Monday, November 11, 2013

Arbonne, a Land Where Women Rule

A Song For Arbonne
by Guy Gavriel Kay
Published 1992
511 Pages
Historical Fantasy

Troubadours and their singers, called joglars,
are very popular throughout Arbonne.
When I began this blog and named it "Worlds Worth Visiting," I intended it as a travel guide through media of all ages, past and present, for those seeking a particular and, I fear, increasingly rare type of experience. Though it may seem strange for someone to be "reviewing" a 21 year old book, I'm doing just that with A Song For Arbonne, because it is such a great example of a world worth visiting: a brilliantly crafted setting, complex characters, a sense of epic grandeur and a story that completely immerses the reader from beginning to end. It is a romantic novel (though not in any way a "romance novel") that, though set in a fictional world, is strongly influenced by the traditions of courtly love, and the troubadour culture of the middle ages.

In A Song for Arbonne, the land of "woman-ruled" Arbonne is so beautiful and idyllic that it becomes like a character–one for whom I felt great sympathy. On more than one occasion, I felt my heart in my throat, wondering what was to become of her. It's not so much that I'm a fangirl for courtly love tales, but that Kay peeled back the curtain and revealed the heart of what is genuinely beautiful about a world that would value such ideals.

Women rule in Arbonne, a condition which
their neighbors the he-man-woman-haters club
to the north find intolerable.
Arbonne is a world of subtle magic and intrigue, with great emphasis on culture and history. The story is told from the perspective of a male mercenary from a neighboring country where women are treated like dirt. This perspective throws the observations he makes about Arbonne into even sharper relief, giving Arbonne an even shinier, brighter quality than it might have had if it had been described by a native of Arbonne. We truly feel like we are "visitors in an unholy (or holy) land" when viewing Arbonne through Blaise's eyes. His journey of understanding, and ultimately appreciating this more feminine world coincides with a war brought down upon the Arbonnais by his own people.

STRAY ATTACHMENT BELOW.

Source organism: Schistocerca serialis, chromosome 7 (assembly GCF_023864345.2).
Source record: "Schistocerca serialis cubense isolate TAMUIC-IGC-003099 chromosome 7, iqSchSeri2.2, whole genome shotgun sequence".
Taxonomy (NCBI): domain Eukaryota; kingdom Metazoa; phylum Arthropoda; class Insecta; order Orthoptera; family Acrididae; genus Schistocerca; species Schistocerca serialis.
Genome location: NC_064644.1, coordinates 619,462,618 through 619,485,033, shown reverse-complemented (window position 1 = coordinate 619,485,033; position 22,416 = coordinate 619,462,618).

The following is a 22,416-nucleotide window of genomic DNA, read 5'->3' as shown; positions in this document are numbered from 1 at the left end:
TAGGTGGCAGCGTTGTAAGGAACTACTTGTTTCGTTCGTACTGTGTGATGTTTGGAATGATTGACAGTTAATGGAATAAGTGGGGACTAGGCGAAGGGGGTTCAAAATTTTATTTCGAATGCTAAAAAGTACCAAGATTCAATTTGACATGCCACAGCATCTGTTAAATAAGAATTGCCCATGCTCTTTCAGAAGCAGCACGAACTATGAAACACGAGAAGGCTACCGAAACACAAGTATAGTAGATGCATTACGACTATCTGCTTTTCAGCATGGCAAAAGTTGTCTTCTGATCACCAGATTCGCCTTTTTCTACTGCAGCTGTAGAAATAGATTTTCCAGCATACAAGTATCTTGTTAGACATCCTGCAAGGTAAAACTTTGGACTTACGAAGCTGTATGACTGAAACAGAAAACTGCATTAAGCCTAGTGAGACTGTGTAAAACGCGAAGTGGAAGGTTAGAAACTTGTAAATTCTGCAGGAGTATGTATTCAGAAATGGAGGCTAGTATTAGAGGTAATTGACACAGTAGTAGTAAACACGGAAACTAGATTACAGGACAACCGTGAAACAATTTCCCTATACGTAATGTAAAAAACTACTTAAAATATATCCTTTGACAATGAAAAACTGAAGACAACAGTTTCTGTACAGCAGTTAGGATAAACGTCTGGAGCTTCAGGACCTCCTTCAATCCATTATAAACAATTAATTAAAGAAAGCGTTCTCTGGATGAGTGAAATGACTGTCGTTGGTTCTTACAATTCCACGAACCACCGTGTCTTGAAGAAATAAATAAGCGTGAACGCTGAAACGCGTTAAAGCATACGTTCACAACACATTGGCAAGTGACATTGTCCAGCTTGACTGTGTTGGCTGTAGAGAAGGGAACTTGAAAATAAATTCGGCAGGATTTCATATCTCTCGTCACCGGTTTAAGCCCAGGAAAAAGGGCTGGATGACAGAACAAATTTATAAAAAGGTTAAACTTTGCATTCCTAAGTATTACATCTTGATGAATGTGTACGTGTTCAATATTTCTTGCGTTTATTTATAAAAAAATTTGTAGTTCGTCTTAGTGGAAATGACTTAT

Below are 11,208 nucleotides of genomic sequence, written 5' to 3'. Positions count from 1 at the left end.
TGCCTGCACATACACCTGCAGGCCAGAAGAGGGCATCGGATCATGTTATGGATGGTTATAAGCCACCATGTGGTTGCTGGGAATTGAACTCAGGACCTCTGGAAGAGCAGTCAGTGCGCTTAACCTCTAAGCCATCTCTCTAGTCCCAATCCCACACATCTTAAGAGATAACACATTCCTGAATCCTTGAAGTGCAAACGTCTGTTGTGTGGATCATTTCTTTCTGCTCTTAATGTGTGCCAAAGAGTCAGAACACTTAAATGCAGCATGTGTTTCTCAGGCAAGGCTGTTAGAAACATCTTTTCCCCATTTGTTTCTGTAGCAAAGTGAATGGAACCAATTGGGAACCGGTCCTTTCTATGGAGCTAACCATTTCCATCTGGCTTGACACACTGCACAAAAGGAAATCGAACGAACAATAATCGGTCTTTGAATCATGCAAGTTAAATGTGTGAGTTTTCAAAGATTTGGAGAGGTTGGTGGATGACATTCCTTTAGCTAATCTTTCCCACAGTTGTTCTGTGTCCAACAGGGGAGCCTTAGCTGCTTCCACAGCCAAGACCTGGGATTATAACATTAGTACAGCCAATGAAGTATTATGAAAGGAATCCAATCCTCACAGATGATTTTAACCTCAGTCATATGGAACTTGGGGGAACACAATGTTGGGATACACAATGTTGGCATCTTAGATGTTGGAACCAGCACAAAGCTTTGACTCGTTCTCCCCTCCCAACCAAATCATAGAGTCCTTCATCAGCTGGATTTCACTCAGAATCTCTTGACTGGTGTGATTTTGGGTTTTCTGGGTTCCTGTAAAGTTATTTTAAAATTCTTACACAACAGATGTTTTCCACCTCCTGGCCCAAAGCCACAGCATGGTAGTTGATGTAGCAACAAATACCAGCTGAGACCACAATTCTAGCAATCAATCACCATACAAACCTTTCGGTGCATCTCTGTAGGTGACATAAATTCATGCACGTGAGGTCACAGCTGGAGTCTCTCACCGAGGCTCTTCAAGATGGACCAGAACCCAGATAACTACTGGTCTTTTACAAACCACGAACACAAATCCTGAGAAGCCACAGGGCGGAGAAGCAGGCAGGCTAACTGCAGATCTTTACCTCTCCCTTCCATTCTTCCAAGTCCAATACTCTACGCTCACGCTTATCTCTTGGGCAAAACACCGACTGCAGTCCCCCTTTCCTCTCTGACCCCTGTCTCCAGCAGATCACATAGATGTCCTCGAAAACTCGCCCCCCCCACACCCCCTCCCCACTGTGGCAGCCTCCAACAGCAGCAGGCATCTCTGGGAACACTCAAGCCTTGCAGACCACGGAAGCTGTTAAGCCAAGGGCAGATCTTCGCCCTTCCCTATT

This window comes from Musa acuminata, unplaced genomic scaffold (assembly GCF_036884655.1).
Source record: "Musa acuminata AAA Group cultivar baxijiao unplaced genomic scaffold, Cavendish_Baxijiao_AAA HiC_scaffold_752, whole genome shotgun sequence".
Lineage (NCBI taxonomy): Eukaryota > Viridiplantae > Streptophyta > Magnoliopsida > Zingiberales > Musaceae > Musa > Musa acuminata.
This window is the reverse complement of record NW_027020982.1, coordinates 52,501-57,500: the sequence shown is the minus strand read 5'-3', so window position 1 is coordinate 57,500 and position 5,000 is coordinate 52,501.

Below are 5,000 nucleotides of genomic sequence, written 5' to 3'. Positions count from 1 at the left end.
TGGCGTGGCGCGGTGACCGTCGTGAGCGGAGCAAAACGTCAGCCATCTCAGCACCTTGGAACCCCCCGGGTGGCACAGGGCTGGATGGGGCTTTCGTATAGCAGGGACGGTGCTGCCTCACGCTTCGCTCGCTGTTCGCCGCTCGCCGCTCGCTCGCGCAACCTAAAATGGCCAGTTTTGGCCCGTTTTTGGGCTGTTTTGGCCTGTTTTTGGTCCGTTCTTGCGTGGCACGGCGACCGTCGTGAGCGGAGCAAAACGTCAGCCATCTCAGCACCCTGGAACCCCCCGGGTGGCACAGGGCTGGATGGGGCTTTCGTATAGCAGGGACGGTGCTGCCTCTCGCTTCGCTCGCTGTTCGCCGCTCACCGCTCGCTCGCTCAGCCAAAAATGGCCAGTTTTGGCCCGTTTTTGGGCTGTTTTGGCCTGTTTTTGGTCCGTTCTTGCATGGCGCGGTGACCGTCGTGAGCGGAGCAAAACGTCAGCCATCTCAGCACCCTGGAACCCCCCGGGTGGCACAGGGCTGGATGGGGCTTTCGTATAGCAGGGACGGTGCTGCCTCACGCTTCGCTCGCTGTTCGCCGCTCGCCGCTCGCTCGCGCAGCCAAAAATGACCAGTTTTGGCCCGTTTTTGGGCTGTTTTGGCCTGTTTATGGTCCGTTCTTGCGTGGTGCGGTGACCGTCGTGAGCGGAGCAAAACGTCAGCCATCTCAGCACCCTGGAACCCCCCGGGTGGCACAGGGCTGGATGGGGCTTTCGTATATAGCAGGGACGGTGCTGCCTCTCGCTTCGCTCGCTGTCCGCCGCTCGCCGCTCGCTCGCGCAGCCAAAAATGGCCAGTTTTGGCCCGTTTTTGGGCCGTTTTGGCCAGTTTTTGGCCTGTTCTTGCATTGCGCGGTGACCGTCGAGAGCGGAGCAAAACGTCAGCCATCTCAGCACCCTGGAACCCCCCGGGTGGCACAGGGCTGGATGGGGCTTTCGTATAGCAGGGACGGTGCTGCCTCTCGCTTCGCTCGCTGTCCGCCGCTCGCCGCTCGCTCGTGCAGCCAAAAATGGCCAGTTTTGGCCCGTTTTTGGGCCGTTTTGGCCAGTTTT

The writing style matches the theme: very descriptive, romantic, almost poetic. This author can put together some of the longest sentences that I've ever read, but they all seem to work and did not cause any speedbumps for me in the progress of the story. This is a special talent, making description not only feel relevant, but also evocative. It also did not feel like over-description. I would call it "pleasantly over-the-top", just like the Arbonnais themselves.

A Song For Arbonne might appeal to you if you enjoyed…

The Mists of Avalon, by Marion Zimmer Bradley
I think Arbonne would appeal to Avalon fans not only for the beautifully crafted world, researched with painstaking attention to detail, but also for the theme of the sacred feminine, threatened by an emerging patriarchal dominance. Really, any fan of Arthurian legend will probably enjoy it, for the inspired feeling of high culture that Arbonne reflects. It reminded me of Camelot in many ways.

A Song of Ice and Fire, by George R.R. Martin
Though it is a much "softer" type of story than G.R.R. Martin's Song of Ice and Fire series (aka Game of Thrones on HBO), I think it might appeal to readers with similar sensibilities. There is a great deal of interpersonal and "courtly" intrigue here, but more attention is paid to the inner landscape of the characters. Though there are some notable villains, the heroes are just as interesting. There is a strong sense of hope and honor among certain people you meet in the story. Though I have enjoyed the Song of Ice and Fire, I find it depressing at times, and grow numb periodically from the endless violence. Arbonne, though not entirely free of violence, is a much lovelier and livelier place in general, where I ultimately felt more invested in the outcome of the story.


Personally, I enjoyed my stay in Arbonne immensely, and give it a Worth Visiting Score of 8/10, unfortunately knocking off two points only because I felt like it ended rather abruptly and left me wondering about Blaise and the other characters I had come to love. Oddly, it ended with the thoughts and reflections of a completely new character, one that I did not care about as much. Perhaps a sequel might be in order? I, for one, would certainly book passage for a return voyage!

Have you been to Arbonne? What were your impressions of this romantic land?